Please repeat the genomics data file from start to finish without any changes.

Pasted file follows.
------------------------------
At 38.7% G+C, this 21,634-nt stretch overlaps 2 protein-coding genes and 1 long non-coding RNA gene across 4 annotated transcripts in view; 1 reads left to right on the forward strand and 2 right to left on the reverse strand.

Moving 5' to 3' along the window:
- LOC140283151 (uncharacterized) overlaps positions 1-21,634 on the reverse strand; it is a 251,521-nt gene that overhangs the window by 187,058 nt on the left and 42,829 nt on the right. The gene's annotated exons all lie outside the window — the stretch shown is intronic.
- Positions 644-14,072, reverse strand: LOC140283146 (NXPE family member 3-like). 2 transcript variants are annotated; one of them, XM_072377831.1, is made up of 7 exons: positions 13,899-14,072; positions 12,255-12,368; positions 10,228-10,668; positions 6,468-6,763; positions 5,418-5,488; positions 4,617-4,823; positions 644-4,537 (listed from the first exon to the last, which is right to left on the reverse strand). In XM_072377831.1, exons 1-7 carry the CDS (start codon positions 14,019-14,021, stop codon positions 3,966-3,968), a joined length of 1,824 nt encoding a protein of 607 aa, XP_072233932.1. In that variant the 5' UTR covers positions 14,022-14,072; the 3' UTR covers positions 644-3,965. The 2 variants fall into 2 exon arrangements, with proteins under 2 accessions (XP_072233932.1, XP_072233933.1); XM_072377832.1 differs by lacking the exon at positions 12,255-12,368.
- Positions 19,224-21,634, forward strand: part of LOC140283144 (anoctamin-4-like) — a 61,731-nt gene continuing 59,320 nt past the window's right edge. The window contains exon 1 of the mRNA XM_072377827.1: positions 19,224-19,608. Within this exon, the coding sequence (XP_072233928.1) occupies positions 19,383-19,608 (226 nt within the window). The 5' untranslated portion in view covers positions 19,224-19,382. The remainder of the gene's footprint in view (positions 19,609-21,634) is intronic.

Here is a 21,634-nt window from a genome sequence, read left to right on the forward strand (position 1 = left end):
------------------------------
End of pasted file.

At 38.7% G+C, this 21,634-nt stretch overlaps 2 protein-coding genes and 1 long non-coding RNA gene across 4 annotated transcripts in view; 1 reads left to right on the forward strand and 2 right to left on the reverse strand.

Moving 5' to 3' along the window:
- LOC140283151 (uncharacterized) overlaps positions 1-21,634 on the reverse strand; it is a 251,521-nt gene that overhangs the window by 187,058 nt on the left and 42,829 nt on the right. The gene's annotated exons all lie outside the window — the stretch shown is intronic.
- Positions 644-14,072, reverse strand: LOC140283146 (NXPE family member 3-like). 2 transcript variants are annotated; one of them, XM_072377831.1, is made up of 7 exons: positions 13,899-14,072; positions 12,255-12,368; positions 10,228-10,668; positions 6,468-6,763; positions 5,418-5,488; positions 4,617-4,823; positions 644-4,537 (listed from the first exon to the last, which is right to left on the reverse strand). In XM_072377831.1, exons 1-7 carry the CDS (start codon positions 14,019-14,021, stop codon positions 3,966-3,968), a joined length of 1,824 nt encoding a protein of 607 aa, XP_072233932.1. In that variant the 5' UTR covers positions 14,022-14,072; the 3' UTR covers positions 644-3,965. The 2 variants fall into 2 exon arrangements, with proteins under 2 accessions (XP_072233932.1, XP_072233933.1); XM_072377832.1 differs by lacking the exon at positions 12,255-12,368.
- Positions 19,224-21,634, forward strand: part of LOC140283144 (anoctamin-4-like) — a 61,731-nt gene continuing 59,320 nt past the window's right edge. The window contains exon 1 of the mRNA XM_072377827.1: positions 19,224-19,608. Within this exon, the coding sequence (XP_072233928.1) occupies positions 19,383-19,608 (226 nt within the window). The 5' untranslated portion in view covers positions 19,224-19,382. The remainder of the gene's footprint in view (positions 19,609-21,634) is intronic.

Here is a 21,634-nt window from a genome sequence, read left to right on the forward strand (position 1 = left end):